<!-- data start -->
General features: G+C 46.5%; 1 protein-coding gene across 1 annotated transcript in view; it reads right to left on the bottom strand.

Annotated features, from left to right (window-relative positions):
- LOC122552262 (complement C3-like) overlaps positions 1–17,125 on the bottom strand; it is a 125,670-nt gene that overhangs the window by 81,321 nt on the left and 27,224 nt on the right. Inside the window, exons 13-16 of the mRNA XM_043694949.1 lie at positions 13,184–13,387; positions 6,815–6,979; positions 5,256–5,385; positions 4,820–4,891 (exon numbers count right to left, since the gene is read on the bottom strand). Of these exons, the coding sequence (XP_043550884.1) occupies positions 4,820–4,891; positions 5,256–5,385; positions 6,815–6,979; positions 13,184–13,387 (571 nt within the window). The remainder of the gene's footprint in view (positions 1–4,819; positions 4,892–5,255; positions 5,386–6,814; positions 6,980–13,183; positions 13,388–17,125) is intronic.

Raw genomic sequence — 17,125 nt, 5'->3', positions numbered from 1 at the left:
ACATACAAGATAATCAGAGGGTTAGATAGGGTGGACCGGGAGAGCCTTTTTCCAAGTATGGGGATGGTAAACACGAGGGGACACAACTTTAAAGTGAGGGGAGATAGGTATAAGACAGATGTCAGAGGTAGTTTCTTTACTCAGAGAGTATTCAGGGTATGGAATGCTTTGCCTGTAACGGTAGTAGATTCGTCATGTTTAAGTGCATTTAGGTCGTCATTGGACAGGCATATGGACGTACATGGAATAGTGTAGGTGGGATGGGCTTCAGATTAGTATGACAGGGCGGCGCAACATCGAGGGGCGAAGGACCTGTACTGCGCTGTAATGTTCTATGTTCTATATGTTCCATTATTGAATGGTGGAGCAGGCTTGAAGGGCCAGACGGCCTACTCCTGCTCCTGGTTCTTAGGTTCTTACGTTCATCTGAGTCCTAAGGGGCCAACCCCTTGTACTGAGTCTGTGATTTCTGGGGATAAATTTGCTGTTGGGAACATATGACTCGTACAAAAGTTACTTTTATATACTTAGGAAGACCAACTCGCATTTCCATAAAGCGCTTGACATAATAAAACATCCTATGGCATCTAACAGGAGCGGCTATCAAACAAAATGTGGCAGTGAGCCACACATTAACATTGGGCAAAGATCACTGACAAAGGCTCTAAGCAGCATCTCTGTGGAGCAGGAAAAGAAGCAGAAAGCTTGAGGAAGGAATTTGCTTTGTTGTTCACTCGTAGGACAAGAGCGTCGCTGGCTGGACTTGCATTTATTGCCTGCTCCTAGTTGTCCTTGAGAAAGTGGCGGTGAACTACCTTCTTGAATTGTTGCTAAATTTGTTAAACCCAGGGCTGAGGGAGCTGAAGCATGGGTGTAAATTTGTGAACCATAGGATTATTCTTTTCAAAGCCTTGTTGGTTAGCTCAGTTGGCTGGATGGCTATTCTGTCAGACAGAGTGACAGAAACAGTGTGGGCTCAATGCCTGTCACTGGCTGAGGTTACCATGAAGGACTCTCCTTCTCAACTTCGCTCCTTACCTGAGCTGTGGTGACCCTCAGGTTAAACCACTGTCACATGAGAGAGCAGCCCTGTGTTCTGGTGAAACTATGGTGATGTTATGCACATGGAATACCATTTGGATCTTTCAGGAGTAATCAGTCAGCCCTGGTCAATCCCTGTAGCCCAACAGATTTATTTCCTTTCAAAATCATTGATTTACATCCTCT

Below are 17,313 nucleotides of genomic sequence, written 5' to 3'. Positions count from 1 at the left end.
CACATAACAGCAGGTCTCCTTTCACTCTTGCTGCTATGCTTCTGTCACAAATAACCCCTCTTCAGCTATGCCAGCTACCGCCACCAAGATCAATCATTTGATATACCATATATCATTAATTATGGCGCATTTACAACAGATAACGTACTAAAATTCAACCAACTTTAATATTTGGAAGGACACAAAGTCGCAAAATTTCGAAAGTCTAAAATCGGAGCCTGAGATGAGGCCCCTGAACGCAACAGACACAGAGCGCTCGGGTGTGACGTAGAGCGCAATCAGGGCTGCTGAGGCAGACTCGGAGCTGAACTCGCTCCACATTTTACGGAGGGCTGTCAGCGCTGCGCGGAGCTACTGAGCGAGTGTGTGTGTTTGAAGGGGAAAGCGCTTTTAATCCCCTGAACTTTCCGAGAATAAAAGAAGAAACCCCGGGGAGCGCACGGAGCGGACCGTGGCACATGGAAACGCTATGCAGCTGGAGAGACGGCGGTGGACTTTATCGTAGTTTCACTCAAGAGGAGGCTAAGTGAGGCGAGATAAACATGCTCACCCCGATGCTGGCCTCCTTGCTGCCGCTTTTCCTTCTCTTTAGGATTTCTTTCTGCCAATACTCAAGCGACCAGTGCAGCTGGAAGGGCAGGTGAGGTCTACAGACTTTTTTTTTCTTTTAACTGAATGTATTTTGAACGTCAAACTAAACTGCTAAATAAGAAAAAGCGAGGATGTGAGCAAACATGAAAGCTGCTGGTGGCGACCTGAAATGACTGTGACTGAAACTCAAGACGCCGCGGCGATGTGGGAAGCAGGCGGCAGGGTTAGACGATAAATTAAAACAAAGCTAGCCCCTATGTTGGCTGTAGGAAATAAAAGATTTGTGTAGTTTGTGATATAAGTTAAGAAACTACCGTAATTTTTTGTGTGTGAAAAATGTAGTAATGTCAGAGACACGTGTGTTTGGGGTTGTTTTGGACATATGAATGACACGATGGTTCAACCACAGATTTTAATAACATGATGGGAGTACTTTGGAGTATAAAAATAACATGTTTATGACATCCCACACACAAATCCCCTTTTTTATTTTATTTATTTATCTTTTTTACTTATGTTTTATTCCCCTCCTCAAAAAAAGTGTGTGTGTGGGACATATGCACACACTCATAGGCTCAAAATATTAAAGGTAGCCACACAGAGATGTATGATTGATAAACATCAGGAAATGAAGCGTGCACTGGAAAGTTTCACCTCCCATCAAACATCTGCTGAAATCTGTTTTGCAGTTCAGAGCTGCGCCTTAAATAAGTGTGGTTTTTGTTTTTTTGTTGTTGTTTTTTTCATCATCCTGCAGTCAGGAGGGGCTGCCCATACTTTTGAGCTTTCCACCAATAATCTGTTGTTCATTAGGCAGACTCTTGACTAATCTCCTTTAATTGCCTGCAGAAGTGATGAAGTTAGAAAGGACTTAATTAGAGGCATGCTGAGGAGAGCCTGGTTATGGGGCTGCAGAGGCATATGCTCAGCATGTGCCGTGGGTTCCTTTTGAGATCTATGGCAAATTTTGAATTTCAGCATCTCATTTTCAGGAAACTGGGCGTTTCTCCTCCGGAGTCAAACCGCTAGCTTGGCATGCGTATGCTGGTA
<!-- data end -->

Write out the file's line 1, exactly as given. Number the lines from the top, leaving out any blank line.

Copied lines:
General features: G+C 46.5%; 1 protein-coding gene across 1 annotated transcript in view; it reads right to left on the bottom strand.